With this in mind and while still in the pub i decided that i'd have a crack at a lightweight version of Achouffe Blonde, reasoning is that i REALLY like Belgian beers but at 43 years old i don't really like the idea of falling on my arse due to drinking 8% beers! I haven't aimed slavishly close at Achouffe just in the general direction of Southern Holland and Northern France! This casual approach give me the artistic freedom i enjoy in beermaking, clone beers have zero appeal for me. The final volume of this beer was approx 18 gallons. As my overback is 60 ltrs i find that a 60 ltr mash/rest and the same again for a sparge will give me approx 18 gallons final wort. Anyway, here's the recipe for this most recent of adventures.
Quad B 4
12kgs Maris Otter
2kgs Munich
1 kg CaraMunich
1kg wheat
1kg torrified wheat
1/2 a handful of Pale Chocolate malt
7oz Glacier hops FWH
3.5oz Amarillo 90 min steep
3.5 oz Nelson Sauvin 90 min steep
2.5 oz Simco 90 min steep
1 oz Simco through Hopthang over 2 days
Duvel/Chimay Yeast Split @ 23 degrees falling to 20.
I don't really bother with staggered hop additions. As you can see i go for First wort hopping to reduce harshness then a long steep for the aroma hops with nothing in between. In this case it seems to have worked out quite well as there is a distinct fruity aroma to the beer not connected to the traditional Belgian Yeasts. I moved 4 gallons to another FV for Brett C introduction and took the opportunity to draw off a sample. I can taste limes which reminds me of Pacific Gem hops so i assume this is from the Nelsons but at the moment i can't really differentiate between the yeast influence and the hops. Its all rather nice though!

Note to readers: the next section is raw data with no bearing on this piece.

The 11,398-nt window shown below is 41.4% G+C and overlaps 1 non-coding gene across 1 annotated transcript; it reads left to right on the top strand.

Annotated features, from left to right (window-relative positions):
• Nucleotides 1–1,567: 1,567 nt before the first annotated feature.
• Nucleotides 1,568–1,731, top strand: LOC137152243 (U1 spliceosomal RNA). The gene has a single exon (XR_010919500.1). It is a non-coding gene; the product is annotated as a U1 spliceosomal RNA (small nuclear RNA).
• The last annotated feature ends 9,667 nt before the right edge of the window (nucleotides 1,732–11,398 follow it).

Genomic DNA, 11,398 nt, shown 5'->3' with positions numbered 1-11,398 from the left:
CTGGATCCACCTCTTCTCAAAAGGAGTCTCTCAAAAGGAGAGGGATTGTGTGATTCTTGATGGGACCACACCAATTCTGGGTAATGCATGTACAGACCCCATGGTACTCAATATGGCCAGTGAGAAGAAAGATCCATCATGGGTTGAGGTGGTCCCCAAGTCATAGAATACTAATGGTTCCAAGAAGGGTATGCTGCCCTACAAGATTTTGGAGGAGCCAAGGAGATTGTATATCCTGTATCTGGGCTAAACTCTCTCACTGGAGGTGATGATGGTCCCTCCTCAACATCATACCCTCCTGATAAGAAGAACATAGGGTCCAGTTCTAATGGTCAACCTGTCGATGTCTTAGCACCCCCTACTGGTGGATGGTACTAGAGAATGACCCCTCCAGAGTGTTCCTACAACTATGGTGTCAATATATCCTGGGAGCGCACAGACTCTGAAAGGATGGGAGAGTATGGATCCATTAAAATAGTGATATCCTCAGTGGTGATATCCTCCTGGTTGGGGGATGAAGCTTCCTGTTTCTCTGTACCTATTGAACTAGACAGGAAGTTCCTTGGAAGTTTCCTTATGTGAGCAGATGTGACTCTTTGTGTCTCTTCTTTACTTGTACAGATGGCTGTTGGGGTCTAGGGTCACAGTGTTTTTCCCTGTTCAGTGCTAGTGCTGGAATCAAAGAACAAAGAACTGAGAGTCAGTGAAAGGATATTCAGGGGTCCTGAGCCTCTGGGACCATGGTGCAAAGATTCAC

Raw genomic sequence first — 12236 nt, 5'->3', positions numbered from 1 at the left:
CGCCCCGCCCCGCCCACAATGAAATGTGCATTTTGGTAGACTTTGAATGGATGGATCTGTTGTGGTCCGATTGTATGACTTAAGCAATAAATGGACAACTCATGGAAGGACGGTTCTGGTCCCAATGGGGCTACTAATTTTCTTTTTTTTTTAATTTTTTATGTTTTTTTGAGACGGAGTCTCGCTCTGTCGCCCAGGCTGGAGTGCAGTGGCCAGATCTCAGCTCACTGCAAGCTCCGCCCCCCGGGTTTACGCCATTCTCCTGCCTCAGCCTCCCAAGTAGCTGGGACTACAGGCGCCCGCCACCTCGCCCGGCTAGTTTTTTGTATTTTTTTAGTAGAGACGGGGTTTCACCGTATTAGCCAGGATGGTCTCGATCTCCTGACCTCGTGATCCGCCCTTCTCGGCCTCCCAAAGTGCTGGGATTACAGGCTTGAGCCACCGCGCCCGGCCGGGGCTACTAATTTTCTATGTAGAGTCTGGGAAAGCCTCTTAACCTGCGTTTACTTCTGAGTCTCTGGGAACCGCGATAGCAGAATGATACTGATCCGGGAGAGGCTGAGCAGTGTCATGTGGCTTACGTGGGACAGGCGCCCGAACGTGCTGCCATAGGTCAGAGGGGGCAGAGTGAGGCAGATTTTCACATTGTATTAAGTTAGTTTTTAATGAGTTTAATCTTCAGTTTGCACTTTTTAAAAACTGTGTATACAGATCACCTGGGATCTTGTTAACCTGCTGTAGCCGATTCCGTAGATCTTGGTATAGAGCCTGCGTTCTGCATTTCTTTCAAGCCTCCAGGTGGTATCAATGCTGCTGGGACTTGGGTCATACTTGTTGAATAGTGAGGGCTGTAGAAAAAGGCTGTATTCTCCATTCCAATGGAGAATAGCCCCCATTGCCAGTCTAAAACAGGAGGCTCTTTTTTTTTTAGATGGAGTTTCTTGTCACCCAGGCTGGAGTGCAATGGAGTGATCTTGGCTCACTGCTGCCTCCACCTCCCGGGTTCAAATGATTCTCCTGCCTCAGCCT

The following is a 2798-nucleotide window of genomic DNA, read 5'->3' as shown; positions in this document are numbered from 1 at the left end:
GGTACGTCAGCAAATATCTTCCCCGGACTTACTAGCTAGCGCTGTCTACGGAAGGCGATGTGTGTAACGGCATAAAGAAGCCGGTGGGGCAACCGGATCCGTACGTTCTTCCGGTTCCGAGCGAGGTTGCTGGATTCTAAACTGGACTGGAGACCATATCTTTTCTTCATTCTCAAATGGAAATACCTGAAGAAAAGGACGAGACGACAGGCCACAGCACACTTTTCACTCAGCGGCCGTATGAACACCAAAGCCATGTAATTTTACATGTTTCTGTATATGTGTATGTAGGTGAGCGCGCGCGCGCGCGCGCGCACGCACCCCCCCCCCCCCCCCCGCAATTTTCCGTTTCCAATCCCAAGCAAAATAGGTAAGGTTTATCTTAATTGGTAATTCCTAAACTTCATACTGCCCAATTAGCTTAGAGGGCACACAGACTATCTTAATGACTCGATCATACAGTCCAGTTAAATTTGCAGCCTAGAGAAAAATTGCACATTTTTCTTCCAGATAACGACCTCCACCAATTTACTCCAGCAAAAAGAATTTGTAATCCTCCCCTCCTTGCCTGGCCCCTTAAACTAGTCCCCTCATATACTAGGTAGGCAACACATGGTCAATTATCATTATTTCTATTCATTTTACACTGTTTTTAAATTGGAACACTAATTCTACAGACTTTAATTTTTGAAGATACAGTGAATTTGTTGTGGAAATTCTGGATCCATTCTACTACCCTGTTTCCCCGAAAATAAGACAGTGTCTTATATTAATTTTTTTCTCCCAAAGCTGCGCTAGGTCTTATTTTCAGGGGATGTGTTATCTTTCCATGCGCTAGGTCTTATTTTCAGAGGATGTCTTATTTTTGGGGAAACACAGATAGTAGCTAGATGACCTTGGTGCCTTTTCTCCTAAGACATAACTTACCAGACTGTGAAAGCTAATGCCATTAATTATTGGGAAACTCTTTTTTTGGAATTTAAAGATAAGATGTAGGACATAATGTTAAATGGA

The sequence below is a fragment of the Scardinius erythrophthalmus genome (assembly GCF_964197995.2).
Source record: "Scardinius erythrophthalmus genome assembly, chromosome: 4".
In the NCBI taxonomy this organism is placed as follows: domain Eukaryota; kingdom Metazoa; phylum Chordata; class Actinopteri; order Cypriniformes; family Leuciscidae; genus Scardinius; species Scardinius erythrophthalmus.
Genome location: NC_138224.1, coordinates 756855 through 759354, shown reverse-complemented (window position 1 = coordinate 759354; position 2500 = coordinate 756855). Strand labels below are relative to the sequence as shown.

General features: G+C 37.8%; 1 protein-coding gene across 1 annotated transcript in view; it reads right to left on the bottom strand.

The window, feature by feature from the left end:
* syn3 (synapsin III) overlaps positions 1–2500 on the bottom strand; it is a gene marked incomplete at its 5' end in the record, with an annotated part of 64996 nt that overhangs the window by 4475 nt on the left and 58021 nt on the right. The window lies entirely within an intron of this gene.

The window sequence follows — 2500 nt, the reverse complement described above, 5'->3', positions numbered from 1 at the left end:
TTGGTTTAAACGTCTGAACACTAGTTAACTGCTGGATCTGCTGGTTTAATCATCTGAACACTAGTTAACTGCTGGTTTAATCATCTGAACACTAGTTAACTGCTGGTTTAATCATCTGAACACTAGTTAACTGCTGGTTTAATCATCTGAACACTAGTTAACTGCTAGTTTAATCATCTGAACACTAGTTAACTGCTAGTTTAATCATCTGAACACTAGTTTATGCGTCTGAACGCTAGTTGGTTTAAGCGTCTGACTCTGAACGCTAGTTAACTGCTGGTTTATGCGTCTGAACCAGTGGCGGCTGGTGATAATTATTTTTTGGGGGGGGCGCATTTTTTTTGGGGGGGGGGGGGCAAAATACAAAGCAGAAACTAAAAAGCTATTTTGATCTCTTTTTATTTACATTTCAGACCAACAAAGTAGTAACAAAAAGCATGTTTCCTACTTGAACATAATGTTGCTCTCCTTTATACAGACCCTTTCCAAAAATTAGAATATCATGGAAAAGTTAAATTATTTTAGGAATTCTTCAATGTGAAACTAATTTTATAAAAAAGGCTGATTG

I enjoyed running up HopThang again as its sat idle during my last few brews. I carried out a modification on the return line fitting to open it up to 10mm dia from 3mm. It has made a huge difference to the flow through HopThang. Check out the video and the eddy currents!

Early indications are that this beer is a winner, nice and light but absolutely bursting with flavour from the Yeast and hops. I will be bottling tomorrow so hoping to get an early preview in about a week. In the meantime i'll just have to make do with last years 5.5% Saison with apricots and Turkish Chillies, its a hard old life. :)

The next morning
I will begin the delabelling and sterilisation of the bottles today so first thing this morning i ran up HopThang again. I won't leave it running overnight but run it in 1/2 hour bursts through the day. Compare the two photos of  HopThang for its effectiveness as a yeast filter. A nice bonus to the hop infusion.
blog counter

Wikio - Top Blogs - Wine and beer

Wikio - Top Blogs

Friday, 17 August 2012

Wild Cherry Cider

Hi All,

I have recently returned from an offshore trip and had time to bottle 4 gallons of cider i made around 6 weeks ago. The basic ingredients for this batch are 4 gallon apple juice, two tins of pears, two freshly dripping vannila pods and about a kilo of cherries.

In addition to this i decided NOT to use a cider yeast but instead go for a Burton ale/Brett C split. Hoping for some sulphur and wildness in the final product.

Not many photos on this cider post or indeed too much to say, goes well with the simplicity of making it!

Leached cherries, not a shade of red left in them.

It is difficult to capture the subtle shade of colour that the cherries have given. It looks washed out in the pictures but is a reddish pink in reality.

As you can see the Brett C leaves nothing behind it.

Arty shot, Warhol look out!

So that's about it for the moment. The sample jar that we tried was super dry and into the territory of a dry white wine. There is a very nice cider flavour but we'll need a couple of weeks before trying the first bottle. Good, eh? Cider made with beer yeast and cherries for colour, why not? I enjoy my Alice in Wonderland themes for my more exotic drinks, Cheers!

blog counter

Wikio - Top Blogs - Wine and beer

Wikio - Top Blogs